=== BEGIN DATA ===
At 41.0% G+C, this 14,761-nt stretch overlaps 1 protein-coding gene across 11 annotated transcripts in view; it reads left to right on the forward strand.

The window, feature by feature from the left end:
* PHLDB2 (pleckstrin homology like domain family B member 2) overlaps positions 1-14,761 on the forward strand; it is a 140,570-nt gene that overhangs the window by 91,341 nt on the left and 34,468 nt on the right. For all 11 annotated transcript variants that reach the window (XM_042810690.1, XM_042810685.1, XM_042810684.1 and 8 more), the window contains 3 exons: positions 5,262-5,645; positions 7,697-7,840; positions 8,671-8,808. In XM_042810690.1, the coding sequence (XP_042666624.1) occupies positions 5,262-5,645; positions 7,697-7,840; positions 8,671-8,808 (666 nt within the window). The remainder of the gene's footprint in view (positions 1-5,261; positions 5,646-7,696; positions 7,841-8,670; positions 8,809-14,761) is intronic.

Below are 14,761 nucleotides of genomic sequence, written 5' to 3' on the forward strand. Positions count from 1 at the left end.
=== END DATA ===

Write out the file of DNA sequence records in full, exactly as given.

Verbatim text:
At 41.0% G+C, this 14,761-nt stretch overlaps 1 protein-coding gene across 11 annotated transcripts in view; it reads left to right on the forward strand.

The window, feature by feature from the left end:
* PHLDB2 (pleckstrin homology like domain family B member 2) overlaps positions 1-14,761 on the forward strand; it is a 140,570-nt gene that overhangs the window by 91,341 nt on the left and 34,468 nt on the right. For all 11 annotated transcript variants that reach the window (XM_042810690.1, XM_042810685.1, XM_042810684.1 and 8 more), the window contains 3 exons: positions 5,262-5,645; positions 7,697-7,840; positions 8,671-8,808. In XM_042810690.1, the coding sequence (XP_042666624.1) occupies positions 5,262-5,645; positions 7,697-7,840; positions 8,671-8,808 (666 nt within the window). The remainder of the gene's footprint in view (positions 1-5,261; positions 5,646-7,696; positions 7,841-8,670; positions 8,809-14,761) is intronic.

Below are 14,761 nucleotides of genomic sequence, written 5' to 3' on the forward strand. Positions count from 1 at the left end.